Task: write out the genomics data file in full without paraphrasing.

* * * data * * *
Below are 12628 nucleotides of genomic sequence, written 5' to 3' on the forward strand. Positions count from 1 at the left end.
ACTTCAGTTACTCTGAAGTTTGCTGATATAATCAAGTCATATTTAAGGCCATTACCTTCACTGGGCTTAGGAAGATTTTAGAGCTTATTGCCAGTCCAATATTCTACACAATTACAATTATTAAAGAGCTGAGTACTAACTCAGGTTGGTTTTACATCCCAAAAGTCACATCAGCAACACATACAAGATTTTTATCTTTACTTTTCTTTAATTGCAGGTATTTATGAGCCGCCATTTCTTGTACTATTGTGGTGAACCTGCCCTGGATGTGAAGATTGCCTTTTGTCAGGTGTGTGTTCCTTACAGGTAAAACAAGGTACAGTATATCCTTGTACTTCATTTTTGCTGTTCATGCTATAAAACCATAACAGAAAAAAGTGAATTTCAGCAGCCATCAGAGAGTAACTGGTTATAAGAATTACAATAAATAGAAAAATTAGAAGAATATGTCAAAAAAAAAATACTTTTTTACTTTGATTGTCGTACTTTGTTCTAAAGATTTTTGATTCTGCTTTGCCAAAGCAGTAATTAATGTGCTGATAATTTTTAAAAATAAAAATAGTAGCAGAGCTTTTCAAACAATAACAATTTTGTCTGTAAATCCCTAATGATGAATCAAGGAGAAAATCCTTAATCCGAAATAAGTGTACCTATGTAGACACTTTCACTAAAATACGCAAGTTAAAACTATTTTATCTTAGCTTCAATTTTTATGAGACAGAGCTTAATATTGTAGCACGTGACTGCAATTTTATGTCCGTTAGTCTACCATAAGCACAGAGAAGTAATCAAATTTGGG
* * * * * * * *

Below are 12628 nucleotides of genomic sequence, written 5' to 3' on the forward strand. Positions count from 1 at the left end.
ACTTCAGTTACTCTGAAGTTTGCTGATATAATCAAGTCATATTTAAGGCCATTACCTTCACTGGGCTTAGGAAGATTTTAGAGCTTATTGCCAGTCCAATATTCTACACAATTACAATTATTAAAGAGCTGAGTACTAACTCAGGTTGGTTTTACATCCCAAAAGTCACATCAGCAACACATACAAGATTTTTATCTTTACTTTTCTTTAATTGCAGGTATTTATGAGCCGCCATTTCTTGTACTATTGTGGTGAACCTGCCCTGGATGTGAAGATTGCCTTTTGTCAGGTGTGTGTTCCTTACAGGTAAAACAAGGTACAGTATATCCTTGTACTTCATTTTTGCTGTTCATGCTATAAAACCATAACAGAAAAAAGTGAATTTCAGCAGCCATCAGAGAGTAACTGGTTATAAGAATTACAATAAATAGAAAAATTAGAAGAATATGTCAAAAAAAAAATACTTTTTTACTTTGATTGTCGTACTTTGTTCTAAAGATTTTTGATTCTGCTTTGCCAAAGCAGTAATTAATGTGCTGATAATTTTTAAAAATAAAAATAGTAGCAGAGCTTTTCAAACAATAACAATTTTGTCTGTAAATCCCTAATGATGAATCAAGGAGAAAATCCTTAATCCGAAATAAGTGTACCTATGTAGACACTTTCACTAAAATACGCAAGTTAAAACTATTTTATCTTAGCTTCAATTTTTATGAGACAGAGCTTAATATTGTAGCACGTGACTGCAATTTTATGTCCGTTAGTCTACCATAAGCACAGAGAAGTAATCAAATTTGGG